Luckily - LUCKILY - the lady cutting my hair has known me a long time.  (Parents reading this - you've already guessed where I'm headed, haven't you?).  Because otherwise I suspect I would have been thrown out on my ear just off Regent Street shortly after the following conversation took place.

Hairdresser:  'So, what am I doing with this today?'

Me: 'Not quite as short as last time, thanks - I think I like it a little longer.'

Silence whilst she fusses about (technical term, obviously) with clips and scissors etc .  Then, a little more silence whilst she closely inspects my hair.  I watch her and wonder if she is finally going to tell me that it's about time I got the grey seen to.  She would be right to - but no...

Hairdresser (in a low voice): 'Potty...'

Me:  'Yes?  Is it the grey?'

Hairdresser (clearing her throat as she ever-so-slightly backs away): 'Um - no.  Is it...  do you think...  could you have... lice?'

Ah, parenting.  The gift that keeps on giving...


And so it's November...

>> Thursday, 17 November 2016

Where on earth did the rest of October go?

Life has been busy here for the still-re-acclimatising Potty family, as I'm sure it is for everybody.  And also, as I'm sure is the case for everybody, most of what's been happening is not suitable blog-fodder; either too boring to share (do you really want to know what I thought of Netflix's 'The Crown?  I thought not - but fabulous, just in case in you do), or too personal to put out there.  Consequently, I'm taking the easy way out and will use this post as an opportunity to share another piece of writing I've done; the prologue to a novel I finished (in as much as you can ever finish writing an unpublished book) in the summer.

It's odd, finishing one novel and starting another, as I have done over the last few weeks.  I find it hard to imagine sharing the latter - it's still too fresh in my mind, I'm too protective about it - but god, I am SO over the former. After so long spent working on it I've lost all objectivity and can only see it's faults;  I can easily imagine sticking it in the back of a metaphorical desk drawer and never looking at it again.  That seems a bit of a waste though, so instead I'm putting it up here - at least then some of it will have seen the light of day at some point!

I hope you enjoy it - and no, this excerpt is not too long. At least, I don't think so... (see? No objectivity...)

Finding Katie (working title)

Prologue: October 1993

I strip down to my swimsuit on the nearly empty beach and look out at the sea, a flat grey in the early morning light.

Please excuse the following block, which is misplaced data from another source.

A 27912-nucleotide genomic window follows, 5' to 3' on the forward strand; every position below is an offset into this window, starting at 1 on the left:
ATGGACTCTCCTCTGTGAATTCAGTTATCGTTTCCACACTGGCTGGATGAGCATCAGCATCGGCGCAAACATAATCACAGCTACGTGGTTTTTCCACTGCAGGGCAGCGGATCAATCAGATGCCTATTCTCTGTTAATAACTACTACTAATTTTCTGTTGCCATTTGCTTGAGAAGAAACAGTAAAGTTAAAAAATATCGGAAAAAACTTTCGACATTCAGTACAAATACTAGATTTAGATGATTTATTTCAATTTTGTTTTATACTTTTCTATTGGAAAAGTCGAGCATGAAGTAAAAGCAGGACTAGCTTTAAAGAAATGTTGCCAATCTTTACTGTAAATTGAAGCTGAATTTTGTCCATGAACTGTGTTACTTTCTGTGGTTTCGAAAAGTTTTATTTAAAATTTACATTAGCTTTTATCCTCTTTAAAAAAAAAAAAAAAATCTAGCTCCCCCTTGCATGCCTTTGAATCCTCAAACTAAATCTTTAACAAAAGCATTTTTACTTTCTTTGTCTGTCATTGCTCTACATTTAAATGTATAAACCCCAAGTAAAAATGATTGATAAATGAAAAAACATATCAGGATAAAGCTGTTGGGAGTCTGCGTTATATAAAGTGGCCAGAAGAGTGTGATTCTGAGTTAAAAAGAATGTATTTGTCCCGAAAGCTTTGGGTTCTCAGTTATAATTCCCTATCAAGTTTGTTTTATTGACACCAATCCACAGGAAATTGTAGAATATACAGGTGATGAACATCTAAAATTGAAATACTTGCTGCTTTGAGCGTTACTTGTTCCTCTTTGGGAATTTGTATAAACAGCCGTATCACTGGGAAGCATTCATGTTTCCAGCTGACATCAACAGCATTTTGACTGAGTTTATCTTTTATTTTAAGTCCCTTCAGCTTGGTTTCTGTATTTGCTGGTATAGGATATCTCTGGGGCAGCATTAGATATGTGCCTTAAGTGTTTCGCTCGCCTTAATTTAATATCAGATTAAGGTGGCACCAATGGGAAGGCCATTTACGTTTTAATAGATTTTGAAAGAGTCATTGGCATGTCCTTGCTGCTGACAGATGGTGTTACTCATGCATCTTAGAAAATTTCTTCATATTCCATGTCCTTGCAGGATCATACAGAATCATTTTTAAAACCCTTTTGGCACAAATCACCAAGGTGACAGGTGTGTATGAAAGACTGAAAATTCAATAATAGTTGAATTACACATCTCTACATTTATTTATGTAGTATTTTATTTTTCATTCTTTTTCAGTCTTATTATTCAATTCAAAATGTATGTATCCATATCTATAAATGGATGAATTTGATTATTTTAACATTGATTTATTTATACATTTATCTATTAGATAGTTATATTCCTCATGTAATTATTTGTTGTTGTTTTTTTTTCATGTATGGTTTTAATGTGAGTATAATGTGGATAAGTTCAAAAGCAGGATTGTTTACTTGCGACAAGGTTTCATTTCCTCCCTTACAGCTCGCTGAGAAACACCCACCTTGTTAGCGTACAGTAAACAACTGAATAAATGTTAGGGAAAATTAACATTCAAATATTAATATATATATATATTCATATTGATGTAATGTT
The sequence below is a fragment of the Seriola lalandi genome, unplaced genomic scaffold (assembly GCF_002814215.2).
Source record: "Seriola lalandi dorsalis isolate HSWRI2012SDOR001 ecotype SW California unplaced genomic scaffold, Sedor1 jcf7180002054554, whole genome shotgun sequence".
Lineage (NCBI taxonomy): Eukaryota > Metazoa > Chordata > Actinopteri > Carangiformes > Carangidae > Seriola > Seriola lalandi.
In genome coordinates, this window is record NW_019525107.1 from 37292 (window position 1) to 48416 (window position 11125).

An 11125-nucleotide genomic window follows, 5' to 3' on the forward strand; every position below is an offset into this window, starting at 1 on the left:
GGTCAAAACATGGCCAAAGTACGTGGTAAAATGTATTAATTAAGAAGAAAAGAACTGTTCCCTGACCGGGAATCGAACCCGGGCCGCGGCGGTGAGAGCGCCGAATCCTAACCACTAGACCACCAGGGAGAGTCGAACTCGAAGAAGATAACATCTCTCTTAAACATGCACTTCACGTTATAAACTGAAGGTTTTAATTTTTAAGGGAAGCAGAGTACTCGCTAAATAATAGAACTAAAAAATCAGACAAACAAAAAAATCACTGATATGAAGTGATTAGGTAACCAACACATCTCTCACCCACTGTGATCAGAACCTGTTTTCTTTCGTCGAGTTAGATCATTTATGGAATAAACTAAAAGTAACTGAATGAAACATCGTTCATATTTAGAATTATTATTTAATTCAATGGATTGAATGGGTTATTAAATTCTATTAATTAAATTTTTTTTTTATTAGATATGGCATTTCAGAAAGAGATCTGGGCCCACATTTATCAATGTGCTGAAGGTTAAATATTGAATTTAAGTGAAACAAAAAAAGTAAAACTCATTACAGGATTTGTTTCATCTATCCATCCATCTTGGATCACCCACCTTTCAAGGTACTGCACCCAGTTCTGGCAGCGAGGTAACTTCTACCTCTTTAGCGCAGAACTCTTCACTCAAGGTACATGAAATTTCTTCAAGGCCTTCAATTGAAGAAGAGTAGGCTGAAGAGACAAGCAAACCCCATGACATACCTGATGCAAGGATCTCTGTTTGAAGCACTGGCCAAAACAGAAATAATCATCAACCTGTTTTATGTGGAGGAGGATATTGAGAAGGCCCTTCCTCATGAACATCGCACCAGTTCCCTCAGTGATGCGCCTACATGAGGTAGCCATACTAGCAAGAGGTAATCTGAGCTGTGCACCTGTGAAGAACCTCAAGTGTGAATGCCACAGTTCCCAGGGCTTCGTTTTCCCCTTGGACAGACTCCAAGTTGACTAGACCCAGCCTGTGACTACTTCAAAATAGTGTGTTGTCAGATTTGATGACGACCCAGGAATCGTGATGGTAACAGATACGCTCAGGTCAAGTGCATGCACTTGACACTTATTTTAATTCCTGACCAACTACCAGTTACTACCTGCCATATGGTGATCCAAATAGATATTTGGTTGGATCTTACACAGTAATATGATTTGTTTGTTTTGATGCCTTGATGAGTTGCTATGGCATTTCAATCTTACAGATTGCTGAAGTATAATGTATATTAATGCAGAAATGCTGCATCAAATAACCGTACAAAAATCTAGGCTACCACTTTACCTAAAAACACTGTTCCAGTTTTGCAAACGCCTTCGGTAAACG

And I know already that I’m not going to be able to do it.

When I woke alone in the quiet darkness of the caravan an hour ago, my mind was made up; this was the only way out.  As I folded my nightclothes and left them in a neat pile on the bed, I was resolute; this was the only way out.  Whilst I made my way through the dunes, purposefully avoiding any other early risers in case they gave me a smile I wouldn’t be able to return, I was still certain; this was the only way out.

Now though, as I stand shivering in the chilly autumn morning, I come to my senses.  This is a crazy plan.  I can’t just walk into the water and… go.  No matter what I’ve found out, I can’t finish it like this; it will devastate Mum and Dad. 

And my brother.  Oh god, my little brother...  It will destroy him.

The memories come rushing back, one after another, and I think back to when he was tiny, Mum was ill, and it was my job to look after him.  I remember his gummy smiles and warm compact little body, and how used to clamp his arms around my neck and cover my cheek with hot sticky kisses as I hoisted him out of his cot in the mornings. 

I think about him toddling across the living room floor pretending to be a car.  I think about the time I took my eleven year old eyes off him for one minute to read my latest copy of Smash Hits and he walked into the door, cutting his head open on the lock.  I think of how he hardly cried as I held his hand in the back of the car on the way to hospital to get the wound stitched up.  You can still see the faint scar in his hairline now, even though he’s fifteen.
And I realise again that I can’t do it. 

I can still call it off – one phone call, and I can still call it off.  And then, I can just head back home and… 

Oh god; home. 

Shivering slightly in the cool morning air, I pick my way gingerly across the sharp stones of the pebbled beach, and force myself to step into the water.  It’s freezing, and I give a sharp intake of breath as goose-bumps run like an electric shock up my legs but I ignore them; this is no time to be feeble. 

The cold laps around my ankles, then my knees, and I keep right on going until it’s at waist-height.  Then I take a deep breath, plunge in – fuck, it’s like ice – and start swimming, away from the shore.

Because it’s time to stop pretending; there is no other way out.


Flash fiction - or not...

>> Thursday, 13 October 2016

I'm taking an online writing course.  (And yes, I've finished the Great Work, but bear with me on this; we can all benefit - especially me - by being taught by professionals).